In the play Macbeth, how does Shakespeare establish the title character as noble hero in the two first acts of the play? Macbeth was written in the early sixteenth hundreds by William Shakespeare. It is a play about one mans shocking transformation from good to evil. Shakespeare shows this shocking change in character through the first two acts in which Macbeth was seen as a hero before he transformed into an evil tyrant.
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To show Macbeth’s transformation, Shakespeare first established Macbeth as a Scottish hero for the audience. In Act 1, Scene 2, Macbeth is described in battle as, “brave” in the Captain’s report. He was also such a strong fighter that his “brandished steel” (sword) “smoked” with the heat of his “bloody execution” (killing). Macbeth is also described as “valour’s minion” – very brave and heroic and at the end of the scene King Duncan makes the ‘noble’ Macbeth Thane of Cawdor. This description shows Macbeth was brave, noble and honourable at the start of the play.
Though clearly a valiant warrior, Macbeth quickly begins to succumb to temptation. Shakespeare explores how a hero may fall from grace. However, even in his descent into evil, Macbeth retains many noble characteristics. In Act 1, Scene 5, Lady Macbeth reads a letter from Macbeth. She then has a soliloquy in which she tells the audience she believes he is too kind to do what he has to do to become king. She says, ‘I fear thy nature,’ she is worried he is too nice and kind, ‘It is too full o’th’milk of human kindness.’ Lady Macbeth does admit that he is ‘not without ambition’ however ‘that wouldst though holily’ – Macbeth gets what he wants the right and honourable way.
Shakespeare also shows this contrast in Act 1, Scene 7 when Macbeth makes a soliloquy where he hesitates whether to kill or not to kill King Duncan. Macbeth hesitates to kill Duncan because the he is visiting him in ‘double trust’ and he is the King’s ‘host.’ Macbeth also describes killing Duncan as a ‘horrible deed’ thinks about the consequences where he says, ‘tears shall drown’ as everybody would be so upset with the death of Duncan because he was a good king. Shakespeare wrote Macbeth for King James who was in power at the time. He wanted it to include things that the king would enjoy. This is why the story is set in Scotland and the play explores themes of loyalty and kingship. This is also shows that Shakespeare was and still is a popular playwright because he wrote for the audience.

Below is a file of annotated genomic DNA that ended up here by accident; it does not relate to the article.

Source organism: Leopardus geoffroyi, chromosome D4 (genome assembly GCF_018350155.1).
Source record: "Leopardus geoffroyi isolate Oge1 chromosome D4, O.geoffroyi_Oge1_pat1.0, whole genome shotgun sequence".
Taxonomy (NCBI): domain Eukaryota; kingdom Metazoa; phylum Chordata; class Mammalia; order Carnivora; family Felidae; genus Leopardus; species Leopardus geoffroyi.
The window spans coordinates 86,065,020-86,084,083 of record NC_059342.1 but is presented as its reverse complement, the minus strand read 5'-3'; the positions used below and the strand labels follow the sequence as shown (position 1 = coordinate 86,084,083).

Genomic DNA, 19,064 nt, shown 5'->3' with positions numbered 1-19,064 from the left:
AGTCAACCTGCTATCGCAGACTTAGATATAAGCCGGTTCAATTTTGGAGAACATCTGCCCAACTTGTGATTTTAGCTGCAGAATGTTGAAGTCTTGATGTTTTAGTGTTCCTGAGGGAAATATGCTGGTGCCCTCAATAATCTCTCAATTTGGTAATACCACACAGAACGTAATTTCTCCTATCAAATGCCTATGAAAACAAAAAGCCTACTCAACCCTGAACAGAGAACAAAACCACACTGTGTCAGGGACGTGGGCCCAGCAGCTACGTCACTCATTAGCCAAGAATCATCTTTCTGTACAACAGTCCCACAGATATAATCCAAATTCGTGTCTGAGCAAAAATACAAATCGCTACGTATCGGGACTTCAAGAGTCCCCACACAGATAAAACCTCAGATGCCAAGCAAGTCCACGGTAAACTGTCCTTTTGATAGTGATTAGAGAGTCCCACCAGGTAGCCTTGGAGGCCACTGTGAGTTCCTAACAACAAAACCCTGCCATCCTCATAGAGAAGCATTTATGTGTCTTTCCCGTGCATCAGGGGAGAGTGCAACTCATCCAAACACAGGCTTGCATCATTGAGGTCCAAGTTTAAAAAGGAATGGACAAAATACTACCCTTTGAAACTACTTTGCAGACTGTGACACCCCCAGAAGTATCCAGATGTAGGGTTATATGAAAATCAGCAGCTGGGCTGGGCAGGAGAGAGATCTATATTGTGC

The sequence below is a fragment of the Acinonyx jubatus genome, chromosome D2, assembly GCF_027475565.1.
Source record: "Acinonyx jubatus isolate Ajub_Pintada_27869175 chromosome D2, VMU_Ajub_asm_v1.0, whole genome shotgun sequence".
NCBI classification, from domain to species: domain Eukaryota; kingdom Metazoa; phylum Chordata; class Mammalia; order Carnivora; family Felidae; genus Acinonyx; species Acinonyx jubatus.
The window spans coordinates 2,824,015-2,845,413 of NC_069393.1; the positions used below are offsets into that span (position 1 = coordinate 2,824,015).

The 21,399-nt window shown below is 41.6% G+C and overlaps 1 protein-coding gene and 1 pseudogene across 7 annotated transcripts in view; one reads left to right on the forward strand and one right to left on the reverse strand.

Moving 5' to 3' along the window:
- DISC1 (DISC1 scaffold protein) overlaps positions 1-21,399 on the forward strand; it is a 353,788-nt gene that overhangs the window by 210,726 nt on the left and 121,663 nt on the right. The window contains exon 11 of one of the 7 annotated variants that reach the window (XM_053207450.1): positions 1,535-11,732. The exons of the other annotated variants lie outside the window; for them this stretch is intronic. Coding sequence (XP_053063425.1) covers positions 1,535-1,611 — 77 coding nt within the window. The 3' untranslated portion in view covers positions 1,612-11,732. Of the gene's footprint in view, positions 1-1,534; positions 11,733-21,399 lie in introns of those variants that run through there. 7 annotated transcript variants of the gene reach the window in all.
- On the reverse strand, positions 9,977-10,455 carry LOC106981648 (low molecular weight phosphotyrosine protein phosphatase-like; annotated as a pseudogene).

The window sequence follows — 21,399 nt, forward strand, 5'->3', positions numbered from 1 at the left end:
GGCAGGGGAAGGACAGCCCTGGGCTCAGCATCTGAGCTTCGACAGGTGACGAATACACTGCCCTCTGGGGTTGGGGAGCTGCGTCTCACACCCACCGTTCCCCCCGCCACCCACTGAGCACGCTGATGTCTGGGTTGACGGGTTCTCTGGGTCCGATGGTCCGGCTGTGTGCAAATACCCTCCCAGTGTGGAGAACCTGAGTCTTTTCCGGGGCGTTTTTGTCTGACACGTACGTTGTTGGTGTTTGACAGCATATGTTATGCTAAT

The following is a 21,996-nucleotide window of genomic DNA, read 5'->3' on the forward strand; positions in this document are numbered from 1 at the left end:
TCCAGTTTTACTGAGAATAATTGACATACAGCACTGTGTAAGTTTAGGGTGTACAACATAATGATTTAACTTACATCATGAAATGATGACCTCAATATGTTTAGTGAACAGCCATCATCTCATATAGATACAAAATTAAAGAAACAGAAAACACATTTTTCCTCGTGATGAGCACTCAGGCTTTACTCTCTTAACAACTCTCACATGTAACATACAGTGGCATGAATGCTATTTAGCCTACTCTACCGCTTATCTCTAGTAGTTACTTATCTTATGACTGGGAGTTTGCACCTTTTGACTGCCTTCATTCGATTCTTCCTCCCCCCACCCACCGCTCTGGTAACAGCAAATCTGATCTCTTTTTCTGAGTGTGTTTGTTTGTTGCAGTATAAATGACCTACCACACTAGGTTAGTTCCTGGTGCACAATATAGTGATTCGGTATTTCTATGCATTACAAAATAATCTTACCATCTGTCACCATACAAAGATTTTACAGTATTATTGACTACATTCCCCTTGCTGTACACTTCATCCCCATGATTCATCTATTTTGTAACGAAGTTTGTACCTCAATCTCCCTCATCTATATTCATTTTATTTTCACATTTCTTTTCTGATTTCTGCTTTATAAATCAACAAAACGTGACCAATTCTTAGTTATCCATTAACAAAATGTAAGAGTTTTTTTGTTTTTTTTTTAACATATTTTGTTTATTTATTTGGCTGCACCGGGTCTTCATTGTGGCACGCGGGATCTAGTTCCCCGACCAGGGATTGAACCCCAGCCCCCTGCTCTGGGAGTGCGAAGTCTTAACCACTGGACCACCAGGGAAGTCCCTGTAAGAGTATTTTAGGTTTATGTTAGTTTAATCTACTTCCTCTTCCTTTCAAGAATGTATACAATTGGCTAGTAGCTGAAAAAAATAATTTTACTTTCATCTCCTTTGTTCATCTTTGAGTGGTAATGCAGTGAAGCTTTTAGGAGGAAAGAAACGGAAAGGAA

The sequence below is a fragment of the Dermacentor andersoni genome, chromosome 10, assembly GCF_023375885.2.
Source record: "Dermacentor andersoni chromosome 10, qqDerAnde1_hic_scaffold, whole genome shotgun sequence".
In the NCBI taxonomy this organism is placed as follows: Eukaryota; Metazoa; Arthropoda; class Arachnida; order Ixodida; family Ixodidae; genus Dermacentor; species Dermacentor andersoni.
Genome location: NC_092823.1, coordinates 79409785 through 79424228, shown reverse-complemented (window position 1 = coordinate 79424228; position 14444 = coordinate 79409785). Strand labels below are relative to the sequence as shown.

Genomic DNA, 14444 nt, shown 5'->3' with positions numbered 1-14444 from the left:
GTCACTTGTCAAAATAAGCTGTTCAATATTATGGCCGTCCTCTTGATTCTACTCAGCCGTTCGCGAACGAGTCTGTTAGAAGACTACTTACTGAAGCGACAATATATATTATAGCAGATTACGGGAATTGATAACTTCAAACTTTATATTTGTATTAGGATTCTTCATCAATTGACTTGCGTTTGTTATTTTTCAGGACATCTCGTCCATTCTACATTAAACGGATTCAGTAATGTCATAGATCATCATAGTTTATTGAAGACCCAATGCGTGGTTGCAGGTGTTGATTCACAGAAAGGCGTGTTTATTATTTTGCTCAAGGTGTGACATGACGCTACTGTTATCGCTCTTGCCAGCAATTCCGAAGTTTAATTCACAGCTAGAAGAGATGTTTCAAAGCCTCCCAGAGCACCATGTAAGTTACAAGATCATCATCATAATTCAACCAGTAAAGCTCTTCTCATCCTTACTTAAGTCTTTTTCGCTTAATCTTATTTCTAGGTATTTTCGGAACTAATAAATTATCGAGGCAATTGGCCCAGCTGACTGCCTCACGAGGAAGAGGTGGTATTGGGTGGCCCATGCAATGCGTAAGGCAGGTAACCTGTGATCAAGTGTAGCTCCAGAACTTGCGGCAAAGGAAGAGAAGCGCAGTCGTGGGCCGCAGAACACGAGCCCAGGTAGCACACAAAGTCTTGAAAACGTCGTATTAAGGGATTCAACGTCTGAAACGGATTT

Macbeth also suggests in his soliloquy that he believes in karma. When Macbeth says, ‘bloody instructions return to plague the inventor’, it shows he believes what goes around come back around. Suggesting if he kills Duncan, someone would soon kill him. Macbeth doesn’t try to convince himself that Duncan is a bad person and accepts that killing him would be wrong. At the end of his soliloquy Macbeth decides not to kill Duncan. He feels his ‘deep and dark desires’ do not justify killing Duncan. This shows how Macbeth fully understood his scheme and its consequences.
However, after Macbeth has convinced himself not to kill Duncan Lady Macbeth enters. She challenges his manliness and calls his a coward. Macbeth backs down and agrees to kill the king. Macbeth says, ‘I dare do all that may become a man’, this shows he is proud and manly. He decided to kill the king, ‘I am settled,’ but still thinks murder is a ‘terrible feat’, a bad thing to do. He decides to wear a ‘false face’ and pretend to be good by hiding his ‘false heart’, his desire to kill the king.